‘Queen of E!’ May See Early End to Hollywood Story

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Times Staff Writer

Entertainment executive Mindy Herman seems a ripe subject these days for her cable channel’s own trademark show, “E! True Hollywood Story.”

As soon as today, Herman’s four-year reign as chief executive of E! Networks could come to an abrupt but lucrative end, according to well-placed sources. Among other things, she has been accused of abusing her power and behaving in decidedly undignified ways, including brawling in the parking lot of a Hollywood burlesque club.

Although Herman has raised the profile and profitability of the celebrity-driven channel, she also has accumulated numerous detractors among rank-and-file employees, who complained that she created a fearful climate through firings and heavy- handed management.


An E! spokeswoman said Herman, 42, has acted appropriately throughout her tenure. Sources said Comcast Corp. and Walt Disney Co., co-owners of E! Networks, had signed off on a $20-million severance package. Her departure would not occur until she approves of the terms, expected to be presented to her today. The two media giants declined to comment on why Herman might be leaving six months before her contract expires.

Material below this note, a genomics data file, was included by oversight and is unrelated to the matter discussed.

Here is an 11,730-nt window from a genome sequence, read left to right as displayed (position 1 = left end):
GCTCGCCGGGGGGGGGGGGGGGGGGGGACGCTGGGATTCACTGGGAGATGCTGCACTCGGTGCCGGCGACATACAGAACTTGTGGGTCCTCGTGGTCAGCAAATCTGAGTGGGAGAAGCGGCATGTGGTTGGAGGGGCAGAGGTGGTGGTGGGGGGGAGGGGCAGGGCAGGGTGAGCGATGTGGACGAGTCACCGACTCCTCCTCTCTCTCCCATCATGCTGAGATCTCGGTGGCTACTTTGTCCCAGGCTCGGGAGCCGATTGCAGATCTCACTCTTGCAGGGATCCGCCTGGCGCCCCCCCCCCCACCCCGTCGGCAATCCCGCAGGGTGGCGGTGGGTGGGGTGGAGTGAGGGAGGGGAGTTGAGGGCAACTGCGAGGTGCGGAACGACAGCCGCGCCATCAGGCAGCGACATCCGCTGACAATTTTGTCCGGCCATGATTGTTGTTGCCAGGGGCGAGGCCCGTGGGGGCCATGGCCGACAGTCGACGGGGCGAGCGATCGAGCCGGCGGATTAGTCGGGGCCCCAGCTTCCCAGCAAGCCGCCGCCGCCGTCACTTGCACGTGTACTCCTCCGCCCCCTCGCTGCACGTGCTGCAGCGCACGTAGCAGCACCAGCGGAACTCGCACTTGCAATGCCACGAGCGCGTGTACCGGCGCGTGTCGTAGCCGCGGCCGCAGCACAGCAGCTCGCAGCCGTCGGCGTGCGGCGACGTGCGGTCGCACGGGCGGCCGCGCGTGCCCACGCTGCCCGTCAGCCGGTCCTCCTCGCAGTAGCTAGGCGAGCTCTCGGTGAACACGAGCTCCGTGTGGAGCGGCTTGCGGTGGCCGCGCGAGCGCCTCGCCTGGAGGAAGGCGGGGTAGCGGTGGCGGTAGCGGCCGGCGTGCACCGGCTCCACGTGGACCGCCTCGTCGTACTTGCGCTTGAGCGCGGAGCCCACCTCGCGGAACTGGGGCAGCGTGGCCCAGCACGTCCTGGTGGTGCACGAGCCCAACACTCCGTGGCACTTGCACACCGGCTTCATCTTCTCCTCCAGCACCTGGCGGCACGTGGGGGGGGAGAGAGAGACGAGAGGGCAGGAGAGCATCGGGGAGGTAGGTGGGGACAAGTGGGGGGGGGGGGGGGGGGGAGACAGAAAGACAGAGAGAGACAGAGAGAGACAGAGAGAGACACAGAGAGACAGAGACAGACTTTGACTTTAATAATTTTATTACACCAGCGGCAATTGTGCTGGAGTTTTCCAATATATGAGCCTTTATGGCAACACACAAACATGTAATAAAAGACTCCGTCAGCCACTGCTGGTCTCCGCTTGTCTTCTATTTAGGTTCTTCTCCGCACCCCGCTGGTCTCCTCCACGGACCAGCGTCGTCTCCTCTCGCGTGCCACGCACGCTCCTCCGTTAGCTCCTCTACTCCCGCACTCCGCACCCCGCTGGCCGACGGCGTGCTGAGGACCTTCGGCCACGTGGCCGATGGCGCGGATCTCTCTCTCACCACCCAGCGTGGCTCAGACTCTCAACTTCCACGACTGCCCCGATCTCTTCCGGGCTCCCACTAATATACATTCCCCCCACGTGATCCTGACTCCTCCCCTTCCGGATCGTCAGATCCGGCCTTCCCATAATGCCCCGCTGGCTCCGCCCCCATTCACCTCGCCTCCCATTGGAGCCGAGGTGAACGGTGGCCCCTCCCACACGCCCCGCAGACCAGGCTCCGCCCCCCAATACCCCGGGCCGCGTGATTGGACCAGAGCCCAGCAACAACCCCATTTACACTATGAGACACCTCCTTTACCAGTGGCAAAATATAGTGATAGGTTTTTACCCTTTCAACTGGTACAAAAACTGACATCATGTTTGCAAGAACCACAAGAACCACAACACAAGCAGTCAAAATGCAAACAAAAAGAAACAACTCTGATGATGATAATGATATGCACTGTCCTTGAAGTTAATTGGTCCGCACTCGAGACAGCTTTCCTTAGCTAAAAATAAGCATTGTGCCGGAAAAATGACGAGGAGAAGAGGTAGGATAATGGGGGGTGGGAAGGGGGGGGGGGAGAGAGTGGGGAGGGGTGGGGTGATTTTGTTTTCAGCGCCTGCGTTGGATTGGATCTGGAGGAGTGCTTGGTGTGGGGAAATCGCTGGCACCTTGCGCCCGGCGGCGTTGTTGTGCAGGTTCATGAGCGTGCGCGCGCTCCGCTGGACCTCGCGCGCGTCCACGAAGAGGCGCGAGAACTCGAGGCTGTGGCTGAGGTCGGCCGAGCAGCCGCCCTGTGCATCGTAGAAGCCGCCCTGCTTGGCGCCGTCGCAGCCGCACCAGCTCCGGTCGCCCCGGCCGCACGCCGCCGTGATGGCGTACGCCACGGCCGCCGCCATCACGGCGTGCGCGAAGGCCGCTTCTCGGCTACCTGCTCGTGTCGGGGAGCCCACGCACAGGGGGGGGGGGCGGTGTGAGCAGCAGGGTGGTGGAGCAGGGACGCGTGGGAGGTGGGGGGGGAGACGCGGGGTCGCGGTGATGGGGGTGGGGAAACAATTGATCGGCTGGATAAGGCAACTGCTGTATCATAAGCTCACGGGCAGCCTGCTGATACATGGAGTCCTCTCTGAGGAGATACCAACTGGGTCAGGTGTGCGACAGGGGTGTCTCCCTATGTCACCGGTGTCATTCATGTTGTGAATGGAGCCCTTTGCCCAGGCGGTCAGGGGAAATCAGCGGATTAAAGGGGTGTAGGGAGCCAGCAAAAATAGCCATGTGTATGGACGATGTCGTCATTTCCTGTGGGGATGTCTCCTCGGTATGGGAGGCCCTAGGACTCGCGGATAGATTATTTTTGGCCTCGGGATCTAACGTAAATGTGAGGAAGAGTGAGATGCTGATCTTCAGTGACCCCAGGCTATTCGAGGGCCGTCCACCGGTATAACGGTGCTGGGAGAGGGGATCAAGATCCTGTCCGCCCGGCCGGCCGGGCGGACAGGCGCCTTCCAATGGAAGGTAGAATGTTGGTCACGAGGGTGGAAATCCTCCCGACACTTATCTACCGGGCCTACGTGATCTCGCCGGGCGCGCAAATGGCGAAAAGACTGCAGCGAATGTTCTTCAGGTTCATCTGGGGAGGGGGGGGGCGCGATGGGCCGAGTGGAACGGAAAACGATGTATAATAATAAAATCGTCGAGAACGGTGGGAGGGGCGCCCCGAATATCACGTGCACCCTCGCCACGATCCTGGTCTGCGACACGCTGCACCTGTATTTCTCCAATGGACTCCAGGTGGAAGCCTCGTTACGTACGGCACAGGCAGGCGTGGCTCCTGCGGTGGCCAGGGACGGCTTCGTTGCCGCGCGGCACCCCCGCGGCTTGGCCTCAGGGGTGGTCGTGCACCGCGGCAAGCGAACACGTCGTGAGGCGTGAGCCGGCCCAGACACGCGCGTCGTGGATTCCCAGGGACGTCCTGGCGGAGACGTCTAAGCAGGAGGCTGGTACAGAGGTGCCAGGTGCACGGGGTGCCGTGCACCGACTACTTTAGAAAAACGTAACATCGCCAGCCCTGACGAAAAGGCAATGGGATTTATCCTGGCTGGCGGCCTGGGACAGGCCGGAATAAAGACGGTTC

Hollywood executives have long been known to be among the most coddled in the business world, often expecting to be treated like stars themselves. In Herman’s case, however, more than a dozen sources in and out of the channel said she craved pampering to an extreme and, on occasion, used company resources to facilitate her aspirations.

Herman’s potential undoing resulted in part from two anonymous letters sent to Disney and Comcast last fall, prompting an investigation and a subsequent audit. Comcast declined to comment on the investigation, and Disney said Wednesday that as a minority partner in the company it did not have authority over personnel, programming and day-to-day operations.

One of the letters, a copy of which was obtained by The Times, had a pleading tone. “It is desperation time here at E!” it said. “I pray that you will not turn a deaf ear.”

The letter described two lavish baby showers it claimed that Herman threw for herself last fall at company expense. One, held at E!’s headquarters on Wilshire Boulevard, was “the single most expensive company party ever,” according to the letter.

Sources said e-mails distributed at work by Herman’s colleagues regularly informed employees about the details of Herman’s baby registry and where to bring gifts.


“Everyone knew the implications of the e-mail -- buy her something nice or risk losing your job,” stated the anonymous letter. “So we all spent money we didn’t have to appease her.”